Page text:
"Add On" filtering is a bit of a misnomer if you are looking at active systems. Heils are inherently well behaved and thus XOs largely behave as-textbook, including notches/shaping, but active allows a whole 'nother degree of control that is more benign than the passive XOs. For heils, you want a very steep highpass if you want to cross them low, active does "steep" much better than passive. The waveguides I gave you provide a significant lift down to most reasonable XO points, which means you can electrically cross higher and/or less steep while not increasing diaphragm displacement or power input.

    RTA is great but if you can get some high resolution multi-axial data together, and distortion data, you'll be in a much better place to refine your design, 1/3 octave is what I'd initially used when working with Heils but higher resolution gives you much more insight. If you like what the wedgie's doing, you may try a semicircle profile appended to the outward side of it, to smooth diffraction from those hard edges near your high frequency device.

    The lateral on them can be treated as a horn, but note on the flat sections of the waveguides I provided that a top panel can also be applied- it makes limited difference- the heil, being tall, is already relatively directional in the vertical.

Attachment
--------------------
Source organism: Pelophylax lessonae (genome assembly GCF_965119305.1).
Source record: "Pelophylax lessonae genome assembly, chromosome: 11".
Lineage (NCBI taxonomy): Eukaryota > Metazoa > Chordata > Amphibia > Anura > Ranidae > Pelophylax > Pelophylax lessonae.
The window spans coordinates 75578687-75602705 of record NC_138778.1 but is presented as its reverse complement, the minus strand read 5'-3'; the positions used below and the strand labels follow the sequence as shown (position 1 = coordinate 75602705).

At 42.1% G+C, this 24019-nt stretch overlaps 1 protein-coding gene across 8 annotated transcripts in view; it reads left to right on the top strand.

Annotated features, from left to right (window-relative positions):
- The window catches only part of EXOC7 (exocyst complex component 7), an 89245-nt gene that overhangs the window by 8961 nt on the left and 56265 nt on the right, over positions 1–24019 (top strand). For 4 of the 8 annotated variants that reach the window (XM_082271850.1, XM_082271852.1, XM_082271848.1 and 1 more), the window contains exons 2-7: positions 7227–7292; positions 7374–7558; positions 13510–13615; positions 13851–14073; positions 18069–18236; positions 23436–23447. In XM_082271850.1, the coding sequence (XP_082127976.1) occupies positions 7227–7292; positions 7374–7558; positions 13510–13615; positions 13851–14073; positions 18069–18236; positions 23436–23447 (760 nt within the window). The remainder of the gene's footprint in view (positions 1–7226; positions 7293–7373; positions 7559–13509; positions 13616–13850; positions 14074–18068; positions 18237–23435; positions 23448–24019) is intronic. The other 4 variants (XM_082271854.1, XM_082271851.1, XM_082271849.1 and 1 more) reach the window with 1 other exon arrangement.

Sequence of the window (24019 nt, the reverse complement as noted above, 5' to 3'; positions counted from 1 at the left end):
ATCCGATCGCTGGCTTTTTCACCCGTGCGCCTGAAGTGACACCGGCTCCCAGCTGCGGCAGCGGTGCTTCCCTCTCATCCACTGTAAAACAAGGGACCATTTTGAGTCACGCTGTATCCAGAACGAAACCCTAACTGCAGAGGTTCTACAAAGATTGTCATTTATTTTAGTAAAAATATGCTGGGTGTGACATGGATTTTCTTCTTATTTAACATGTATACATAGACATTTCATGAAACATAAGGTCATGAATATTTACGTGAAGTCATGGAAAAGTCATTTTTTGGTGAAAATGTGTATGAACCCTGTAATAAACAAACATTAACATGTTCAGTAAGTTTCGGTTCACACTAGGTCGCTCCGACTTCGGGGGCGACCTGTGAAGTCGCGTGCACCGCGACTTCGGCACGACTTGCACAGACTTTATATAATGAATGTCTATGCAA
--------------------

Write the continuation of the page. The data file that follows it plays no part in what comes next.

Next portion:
Good to hear from you Jeff.

    Yes, "mechanical" provides both compression and diffraction. My plots show an increased output of the lower frequencies through loading and a decrease at the peaks from diffraction, just as my slant plates do for the 2402, though probably not to the same extent. I would bet that like the slant plates, lateral dispersion is increased, especially for theose frequencies that were peaky.

    I do have two shapes of wedgies with one being a triangle, and the other "contoured" as you suggest. This was cut section at a time on the laser and the pieces stacked. The included plots are for the contoured version. The exact distance from the point to the diaphragm is critical and must be done with an RTA or similar to maximize its benefits. Too close and the highs are lost, and too far does not provide the desired effect.

    Because I cross them over at ~4kHz, the wavelengths are much shorter and cause less cancellation.